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Great homes, great malls coming!

Sangeeta Singh | March 21, 2005

Vivek and Aru Srivastava, residents of Celebrity Homes in the NCR's Palam Vihar, can't understand what the fuss in foreign direct investment in retail and real estate is about.

They're happy about the ambience they live in -- complete with club house, gym and swimming pool -- and the malls are within close driving distance. How will foreign companies improve the quality of their life any further?

It's a question traders from Delhi's Karol Bagh to Mumbai's Crawford Market, and property dealers in Delhi's Paharganj to Mumbai's Kandivli are also asking, not without some trepidation.

For large-scale realtors and retail investors could upset their apple carts, which are often no more than mom-and-pop, hole-in-the-wall outlets.

When the retail boom overtakes India, especially in food, grocery and clothing, and residential and commercial complexes evolve along modern, clean formats, will it spell the end of the local kirana shop, the helpful (but oily) neighbourhood property dealer? Will India then take its place among the emerging markets of Singapore, Malaysia, Thailand and China?

With foreign direct investment, the answer is probably yes. "To view the difference that FDI in retail and real estate can make, evaluate the quality of construction of houses, offices and malls in Singapore, Malaysia and China," says Vivek Mehra, executive director, PricewaterhouseCoopers.

It's a far cry from what passes for development in Indian cities: illegal construction, encroachment, poor approach roads, and filth.

Yet the government was mum over allowing FDI in real estate and retail, two sectors that contribute to the quality of life, that is until last month, when it gave an in-principle clearance in the case of real estate, and the ministry of commerce & industry issued guidelines under the automatic route for FDI in construction.

For the Indian consumer, the entry of foreign companies into these sectors involves three pivotal changes --modern technology, transparency in dealings, and the best practices.

Vivek Mehra suggests that even if one in a hundred builders is a global player, high benchmarks will be established among the Indian players, and these changes could take place as early as within 12-18 months.

Arvind Singhal, chairman, KSA Technopak, takes a similar view about retail.

The Srivastavas lucked in with their Celebrity Homes at a time when real estate in India was booming. Or take Ajay and Priya Jain, residents of Laburnum apartments in Gurgaon where, like the Srivastavas, they take their facilities and maintenance for granted.

But the Jains and the Srivastavas are among the lucky few who got what they were promised by their builders, without the cluster of shanties and piles of garbage that surround most real estate ventures in Mumbai, Delhi, Bangalore, Chennai and Kolkata.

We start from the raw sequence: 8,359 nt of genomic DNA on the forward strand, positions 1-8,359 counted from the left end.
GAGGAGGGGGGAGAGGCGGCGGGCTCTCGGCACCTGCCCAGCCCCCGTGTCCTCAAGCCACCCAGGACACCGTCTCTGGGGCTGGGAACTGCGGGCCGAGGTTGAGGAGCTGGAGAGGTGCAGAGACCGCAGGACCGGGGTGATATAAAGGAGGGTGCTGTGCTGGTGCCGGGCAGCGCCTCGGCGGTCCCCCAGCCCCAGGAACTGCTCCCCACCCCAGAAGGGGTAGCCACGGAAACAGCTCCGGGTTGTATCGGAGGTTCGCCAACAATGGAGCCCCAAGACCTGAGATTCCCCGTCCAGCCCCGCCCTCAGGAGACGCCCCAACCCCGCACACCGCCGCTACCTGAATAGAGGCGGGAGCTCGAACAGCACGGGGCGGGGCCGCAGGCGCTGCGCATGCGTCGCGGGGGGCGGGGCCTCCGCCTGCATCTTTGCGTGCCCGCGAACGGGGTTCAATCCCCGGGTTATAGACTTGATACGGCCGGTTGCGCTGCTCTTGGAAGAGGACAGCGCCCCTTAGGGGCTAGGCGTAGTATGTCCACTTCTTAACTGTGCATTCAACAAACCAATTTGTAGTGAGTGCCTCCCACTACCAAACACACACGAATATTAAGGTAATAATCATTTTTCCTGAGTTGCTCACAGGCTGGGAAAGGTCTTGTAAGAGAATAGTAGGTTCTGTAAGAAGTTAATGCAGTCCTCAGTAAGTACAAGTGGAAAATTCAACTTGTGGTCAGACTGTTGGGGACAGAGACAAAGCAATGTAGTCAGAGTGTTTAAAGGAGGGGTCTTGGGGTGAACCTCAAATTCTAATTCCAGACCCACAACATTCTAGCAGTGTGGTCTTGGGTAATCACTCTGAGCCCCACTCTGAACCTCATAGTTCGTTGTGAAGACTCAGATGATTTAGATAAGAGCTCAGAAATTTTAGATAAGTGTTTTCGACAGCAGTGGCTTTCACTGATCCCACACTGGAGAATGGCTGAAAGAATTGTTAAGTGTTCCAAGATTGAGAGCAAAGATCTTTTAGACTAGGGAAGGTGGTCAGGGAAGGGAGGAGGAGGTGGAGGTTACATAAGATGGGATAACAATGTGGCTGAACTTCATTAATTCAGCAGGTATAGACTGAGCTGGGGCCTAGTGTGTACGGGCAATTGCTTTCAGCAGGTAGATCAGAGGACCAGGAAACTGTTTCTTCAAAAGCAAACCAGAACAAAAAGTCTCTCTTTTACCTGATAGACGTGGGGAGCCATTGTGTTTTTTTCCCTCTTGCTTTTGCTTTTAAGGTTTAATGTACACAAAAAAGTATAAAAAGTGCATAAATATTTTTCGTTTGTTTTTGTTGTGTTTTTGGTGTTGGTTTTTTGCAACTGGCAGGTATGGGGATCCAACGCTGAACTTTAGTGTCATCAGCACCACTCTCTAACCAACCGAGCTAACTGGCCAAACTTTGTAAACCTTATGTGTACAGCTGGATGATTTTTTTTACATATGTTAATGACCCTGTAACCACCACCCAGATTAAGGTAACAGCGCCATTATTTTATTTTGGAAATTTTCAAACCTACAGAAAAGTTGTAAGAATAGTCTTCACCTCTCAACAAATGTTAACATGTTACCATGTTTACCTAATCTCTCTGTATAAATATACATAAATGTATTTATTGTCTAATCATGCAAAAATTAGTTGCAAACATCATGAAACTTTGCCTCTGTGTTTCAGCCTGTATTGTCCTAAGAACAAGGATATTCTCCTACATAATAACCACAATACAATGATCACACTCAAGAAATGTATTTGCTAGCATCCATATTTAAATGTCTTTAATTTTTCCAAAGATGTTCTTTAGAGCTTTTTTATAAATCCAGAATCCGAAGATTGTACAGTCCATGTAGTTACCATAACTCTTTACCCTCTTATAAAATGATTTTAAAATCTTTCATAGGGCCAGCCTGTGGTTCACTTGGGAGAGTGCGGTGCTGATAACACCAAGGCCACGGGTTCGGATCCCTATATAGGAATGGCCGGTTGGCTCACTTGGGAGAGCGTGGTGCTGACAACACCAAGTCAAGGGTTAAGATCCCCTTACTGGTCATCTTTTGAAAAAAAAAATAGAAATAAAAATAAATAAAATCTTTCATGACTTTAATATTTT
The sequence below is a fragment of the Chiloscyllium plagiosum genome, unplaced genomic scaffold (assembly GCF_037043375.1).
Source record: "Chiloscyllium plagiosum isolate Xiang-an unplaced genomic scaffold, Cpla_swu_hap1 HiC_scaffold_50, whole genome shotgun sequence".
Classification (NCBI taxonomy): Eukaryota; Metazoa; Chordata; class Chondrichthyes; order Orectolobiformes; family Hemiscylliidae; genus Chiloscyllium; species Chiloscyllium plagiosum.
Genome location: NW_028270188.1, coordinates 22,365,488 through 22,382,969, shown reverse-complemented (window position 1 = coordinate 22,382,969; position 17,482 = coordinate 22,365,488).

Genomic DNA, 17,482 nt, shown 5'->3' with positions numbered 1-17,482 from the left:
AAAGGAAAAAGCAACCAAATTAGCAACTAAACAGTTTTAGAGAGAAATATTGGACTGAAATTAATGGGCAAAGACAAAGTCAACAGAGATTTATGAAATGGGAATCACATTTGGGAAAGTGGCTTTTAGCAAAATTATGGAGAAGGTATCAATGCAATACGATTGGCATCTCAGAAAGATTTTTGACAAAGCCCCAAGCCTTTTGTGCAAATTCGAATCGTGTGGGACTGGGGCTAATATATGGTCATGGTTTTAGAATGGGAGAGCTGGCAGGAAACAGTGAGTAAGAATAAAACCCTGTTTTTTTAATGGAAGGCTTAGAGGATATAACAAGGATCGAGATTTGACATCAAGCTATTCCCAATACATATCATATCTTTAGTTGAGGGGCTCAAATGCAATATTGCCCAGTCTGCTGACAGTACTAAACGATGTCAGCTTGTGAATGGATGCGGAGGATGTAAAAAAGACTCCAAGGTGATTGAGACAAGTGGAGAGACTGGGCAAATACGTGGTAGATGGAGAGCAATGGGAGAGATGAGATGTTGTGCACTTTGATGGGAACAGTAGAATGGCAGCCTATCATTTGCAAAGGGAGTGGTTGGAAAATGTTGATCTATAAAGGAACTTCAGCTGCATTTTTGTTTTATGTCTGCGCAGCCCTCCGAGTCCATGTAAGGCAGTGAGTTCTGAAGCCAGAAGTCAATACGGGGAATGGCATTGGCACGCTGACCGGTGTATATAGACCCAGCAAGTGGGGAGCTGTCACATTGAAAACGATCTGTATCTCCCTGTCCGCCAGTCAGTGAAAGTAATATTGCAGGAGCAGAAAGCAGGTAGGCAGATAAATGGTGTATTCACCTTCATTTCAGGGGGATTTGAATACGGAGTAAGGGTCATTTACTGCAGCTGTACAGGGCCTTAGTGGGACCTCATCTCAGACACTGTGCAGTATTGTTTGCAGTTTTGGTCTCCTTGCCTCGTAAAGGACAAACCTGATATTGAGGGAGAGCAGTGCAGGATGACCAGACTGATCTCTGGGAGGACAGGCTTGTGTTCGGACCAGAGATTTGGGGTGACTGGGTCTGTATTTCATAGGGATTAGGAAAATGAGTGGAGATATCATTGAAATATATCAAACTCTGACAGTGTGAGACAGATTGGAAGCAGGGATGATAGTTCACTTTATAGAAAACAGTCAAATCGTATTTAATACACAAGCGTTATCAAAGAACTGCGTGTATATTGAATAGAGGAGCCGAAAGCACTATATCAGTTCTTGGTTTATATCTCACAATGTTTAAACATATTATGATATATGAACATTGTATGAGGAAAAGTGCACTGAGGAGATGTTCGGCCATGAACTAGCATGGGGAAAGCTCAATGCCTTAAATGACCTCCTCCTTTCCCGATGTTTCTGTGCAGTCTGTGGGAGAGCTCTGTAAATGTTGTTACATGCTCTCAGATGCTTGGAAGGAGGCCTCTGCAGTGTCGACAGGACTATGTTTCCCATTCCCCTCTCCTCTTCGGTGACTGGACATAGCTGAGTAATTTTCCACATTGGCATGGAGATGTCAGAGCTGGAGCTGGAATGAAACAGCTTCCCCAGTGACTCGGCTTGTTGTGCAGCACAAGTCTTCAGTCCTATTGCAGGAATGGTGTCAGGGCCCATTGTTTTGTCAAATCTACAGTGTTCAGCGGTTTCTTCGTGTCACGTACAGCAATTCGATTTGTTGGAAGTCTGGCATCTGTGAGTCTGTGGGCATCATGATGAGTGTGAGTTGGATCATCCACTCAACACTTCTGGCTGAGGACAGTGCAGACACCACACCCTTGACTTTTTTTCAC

However, with the government opening the real estate sector to foreign developers, some, like Anuj and Vanita Gupta have postponed their decision to buy a home till the foreign players actually come to India.

"We expect a quality house at a decent price and want to see zero discrepancy between what is shown as the built-up area by our builder and what we actually get," says Vanita.

Does that suggest that domestic developers have fudged their promises? "Well, not everything is in our hands," says the official spokesperson of DLF Universal, Vijay Vancheswar.

"Every builder pays the state government external development charges, but this money is not being ploughed back. The result is poor approach roads and garbage and filth surrounding good buildings."

Foreign partners, on the other hand, will be able to pressure government departments to beautify surroundings. "Streaks of this can be seen in Bangalore, Hyderabad and Chennai, where foreign investment has set in," says Anshuman Magazine, managing director of multinational property consulting firm CB Richard Ellis.

Does the same optimism prevail in the retail sector as well? Shikha Duggal, a Delhi-based entrepreneur and a frequent traveller, laments the state of Indian malls.

"You have such a wide variety of products to choose from at Walmart in the US. I feel Crossroads and Shoppers' Stop are nowhere close to them," says Duggal.

She has the support of Gurgaon's K Subramanian, a gizmo freak. "When I have to shop for jeans, visiting a mall makes sense because I can try several brands together, but what choice do I have when I want a PDA,a mobile handset, or even books?" he asks.

"Hold on," says KSA Technopak's Singhal, who claims that data across countries shows that the introduction of modern retail formats helps reduce prices by at least 10 per cent, particularly for food and groceries.

"FDI in retail will ensure a wider assortment of high quality products and services, but at lower prices." Analysts also suggest these formats will build efficient supply chains and eliminate intermediaries.

"The classic example of this is onions, which have a farmgate price of Rs 3/kg but are sold at Rs 10-12/kg in the market," says Asitava Sen, principal consultant, PwC.

It can be a win-win situation for farmers as well. With Pepsi and McDonalds' backward integration, we get the best quality tomotoes, potatoes, lettuce, babycorn and gherkins in our kitchens today.

What more? Consumers can be assured products with better shelf lives, weights and probably low or no contamination. "If we followed modern best practices, India could have been saved the recent embarrassment caused by the rejection of its chilli powder in the UK," says Singhal.

However, changes cannot -- and will not -- happen overnight. "Foreign players have no magic wand. They will simply create competition that will force others to improve, as happened in the automotive and telecom industries," says Magazine.